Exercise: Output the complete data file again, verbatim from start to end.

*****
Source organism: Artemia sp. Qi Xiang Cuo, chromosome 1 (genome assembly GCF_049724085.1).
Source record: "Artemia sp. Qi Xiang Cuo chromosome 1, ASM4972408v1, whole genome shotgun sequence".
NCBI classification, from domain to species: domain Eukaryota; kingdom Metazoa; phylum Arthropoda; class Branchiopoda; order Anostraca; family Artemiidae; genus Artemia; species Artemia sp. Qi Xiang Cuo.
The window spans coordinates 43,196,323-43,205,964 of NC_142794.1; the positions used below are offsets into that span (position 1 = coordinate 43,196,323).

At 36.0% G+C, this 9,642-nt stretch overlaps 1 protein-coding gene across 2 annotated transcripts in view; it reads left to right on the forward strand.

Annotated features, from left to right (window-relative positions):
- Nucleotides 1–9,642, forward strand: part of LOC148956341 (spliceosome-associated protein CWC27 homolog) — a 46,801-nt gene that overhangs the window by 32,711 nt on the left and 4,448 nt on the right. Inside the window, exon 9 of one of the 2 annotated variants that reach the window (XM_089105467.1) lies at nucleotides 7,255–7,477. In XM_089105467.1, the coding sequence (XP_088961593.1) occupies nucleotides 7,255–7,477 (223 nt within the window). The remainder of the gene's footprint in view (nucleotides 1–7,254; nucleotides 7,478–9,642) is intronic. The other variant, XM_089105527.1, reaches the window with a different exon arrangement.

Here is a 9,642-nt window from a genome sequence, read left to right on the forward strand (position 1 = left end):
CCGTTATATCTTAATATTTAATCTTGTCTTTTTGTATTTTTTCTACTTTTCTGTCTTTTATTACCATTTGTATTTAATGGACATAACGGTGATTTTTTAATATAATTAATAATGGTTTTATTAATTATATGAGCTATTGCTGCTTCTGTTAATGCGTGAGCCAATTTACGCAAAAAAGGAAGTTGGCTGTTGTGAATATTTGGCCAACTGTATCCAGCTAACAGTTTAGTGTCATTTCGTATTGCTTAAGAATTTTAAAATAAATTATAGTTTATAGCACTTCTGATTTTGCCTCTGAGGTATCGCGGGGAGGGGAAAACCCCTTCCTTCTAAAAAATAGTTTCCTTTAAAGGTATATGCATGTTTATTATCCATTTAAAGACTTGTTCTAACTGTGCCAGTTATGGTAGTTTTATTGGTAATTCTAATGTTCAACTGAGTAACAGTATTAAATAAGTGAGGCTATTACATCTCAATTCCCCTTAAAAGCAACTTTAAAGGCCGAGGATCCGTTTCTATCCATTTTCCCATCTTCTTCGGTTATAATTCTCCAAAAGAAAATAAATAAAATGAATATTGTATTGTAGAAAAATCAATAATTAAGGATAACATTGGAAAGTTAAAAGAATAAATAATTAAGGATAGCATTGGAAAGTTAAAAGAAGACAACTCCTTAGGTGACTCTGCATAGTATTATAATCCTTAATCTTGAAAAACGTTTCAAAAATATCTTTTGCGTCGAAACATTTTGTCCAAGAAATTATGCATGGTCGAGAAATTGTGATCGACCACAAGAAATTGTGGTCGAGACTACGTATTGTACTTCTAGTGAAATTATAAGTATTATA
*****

Source organism: Artemia sp. Qi Xiang Cuo, chromosome 1 (genome assembly GCF_049724085.1).
Source record: "Artemia sp. Qi Xiang Cuo chromosome 1, ASM4972408v1, whole genome shotgun sequence".
NCBI classification, from domain to species: domain Eukaryota; kingdom Metazoa; phylum Arthropoda; class Branchiopoda; order Anostraca; family Artemiidae; genus Artemia; species Artemia sp. Qi Xiang Cuo.
The window spans coordinates 43,196,323-43,205,964 of NC_142794.1; the positions used below are offsets into that span (position 1 = coordinate 43,196,323).

At 36.0% G+C, this 9,642-nt stretch overlaps 1 protein-coding gene across 2 annotated transcripts in view; it reads left to right on the forward strand.

Annotated features, from left to right (window-relative positions):
- Nucleotides 1–9,642, forward strand: part of LOC148956341 (spliceosome-associated protein CWC27 homolog) — a 46,801-nt gene that overhangs the window by 32,711 nt on the left and 4,448 nt on the right. Inside the window, exon 9 of one of the 2 annotated variants that reach the window (XM_089105467.1) lies at nucleotides 7,255–7,477. In XM_089105467.1, the coding sequence (XP_088961593.1) occupies nucleotides 7,255–7,477 (223 nt within the window). The remainder of the gene's footprint in view (nucleotides 1–7,254; nucleotides 7,478–9,642) is intronic. The other variant, XM_089105527.1, reaches the window with a different exon arrangement.

Here is a 9,642-nt window from a genome sequence, read left to right on the forward strand (position 1 = left end):
CCGTTATATCTTAATATTTAATCTTGTCTTTTTGTATTTTTTCTACTTTTCTGTCTTTTATTACCATTTGTATTTAATGGACATAACGGTGATTTTTTAATATAATTAATAATGGTTTTATTAATTATATGAGCTATTGCTGCTTCTGTTAATGCGTGAGCCAATTTACGCAAAAAAGGAAGTTGGCTGTTGTGAATATTTGGCCAACTGTATCCAGCTAACAGTTTAGTGTCATTTCGTATTGCTTAAGAATTTTAAAATAAATTATAGTTTATAGCACTTCTGATTTTGCCTCTGAGGTATCGCGGGGAGGGGAAAACCCCTTCCTTCTAAAAAATAGTTTCCTTTAAAGGTATATGCATGTTTATTATCCATTTAAAGACTTGTTCTAACTGTGCCAGTTATGGTAGTTTTATTGGTAATTCTAATGTTCAACTGAGTAACAGTATTAAATAAGTGAGGCTATTACATCTCAATTCCCCTTAAAAGCAACTTTAAAGGCCGAGGATCCGTTTCTATCCATTTTCCCATCTTCTTCGGTTATAATTCTCCAAAAGAAAATAAATAAAATGAATATTGTATTGTAGAAAAATCAATAATTAAGGATAACATTGGAAAGTTAAAAGAATAAATAATTAAGGATAGCATTGGAAAGTTAAAAGAAGACAACTCCTTAGGTGACTCTGCATAGTATTATAATCCTTAATCTTGAAAAACGTTTCAAAAATATCTTTTGCGTCGAAACATTTTGTCCAAGAAATTATGCATGGTCGAGAAATTGTGATCGACCACAAGAAATTGTGGTCGAGACTACGTATTGTACTTCTAGTGAAATTATAAGTATTATA